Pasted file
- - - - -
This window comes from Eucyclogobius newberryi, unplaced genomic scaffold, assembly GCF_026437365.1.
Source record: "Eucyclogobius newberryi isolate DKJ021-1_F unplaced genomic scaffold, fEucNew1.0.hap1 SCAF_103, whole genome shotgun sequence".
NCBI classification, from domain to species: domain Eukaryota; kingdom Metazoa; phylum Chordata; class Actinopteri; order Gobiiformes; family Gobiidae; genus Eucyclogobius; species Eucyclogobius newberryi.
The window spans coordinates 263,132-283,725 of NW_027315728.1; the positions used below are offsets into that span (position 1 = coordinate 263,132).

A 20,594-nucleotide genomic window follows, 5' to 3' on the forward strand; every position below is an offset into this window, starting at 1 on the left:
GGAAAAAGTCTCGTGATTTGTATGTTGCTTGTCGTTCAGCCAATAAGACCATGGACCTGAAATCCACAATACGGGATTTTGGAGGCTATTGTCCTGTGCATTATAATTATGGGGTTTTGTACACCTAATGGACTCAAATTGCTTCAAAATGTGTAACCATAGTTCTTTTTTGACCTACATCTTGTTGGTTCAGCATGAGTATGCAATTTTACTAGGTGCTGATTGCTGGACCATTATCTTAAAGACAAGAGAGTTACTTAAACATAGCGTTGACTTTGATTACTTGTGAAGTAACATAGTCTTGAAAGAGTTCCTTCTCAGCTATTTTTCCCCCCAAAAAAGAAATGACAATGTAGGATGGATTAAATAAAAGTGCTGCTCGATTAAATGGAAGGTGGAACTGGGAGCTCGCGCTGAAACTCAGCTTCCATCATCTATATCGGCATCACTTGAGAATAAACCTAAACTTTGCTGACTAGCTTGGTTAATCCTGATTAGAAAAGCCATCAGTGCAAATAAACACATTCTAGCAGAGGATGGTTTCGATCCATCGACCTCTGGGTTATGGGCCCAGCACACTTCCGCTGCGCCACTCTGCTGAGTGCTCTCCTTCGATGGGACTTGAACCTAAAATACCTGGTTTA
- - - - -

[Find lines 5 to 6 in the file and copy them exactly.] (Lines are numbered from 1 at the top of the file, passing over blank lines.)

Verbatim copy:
A 20,594-nucleotide genomic window follows, 5' to 3' on the forward strand; every position below is an offset into this window, starting at 1 on the left:
GGAAAAAGTCTCGTGATTTGTATGTTGCTTGTCGTTCAGCCAATAAGACCATGGACCTGAAATCCACAATACGGGATTTTGGAGGCTATTGTCCTGTGCATTATAATTATGGGGTTTTGTACACCTAATGGACTCAAATTGCTTCAAAATGTGTAACCATAGTTCTTTTTTGACCTACATCTTGTTGGTTCAGCATGAGTATGCAATTTTACTAGGTGCTGATTGCTGGACCATTATCTTAAAGACAAGAGAGTTACTTAAACATAGCGTTGACTTTGATTACTTGTGAAGTAACATAGTCTTGAAAGAGTTCCTTCTCAGCTATTTTTCCCCCCAAAAAAGAAATGACAATGTAGGATGGATTAAATAAAAGTGCTGCTCGATTAAATGGAAGGTGGAACTGGGAGCTCGCGCTGAAACTCAGCTTCCATCATCTATATCGGCATCACTTGAGAATAAACCTAAACTTTGCTGACTAGCTTGGTTAATCCTGATTAGAAAAGCCATCAGTGCAAATAAACACATTCTAGCAGAGGATGGTTTCGATCCATCGACCTCTGGGTTATGGGCCCAGCACACTTCCGCTGCGCCACTCTGCTGAGTGCTCTCCTTCGATGGGACTTGAACCTAAAATACCTGGTTTA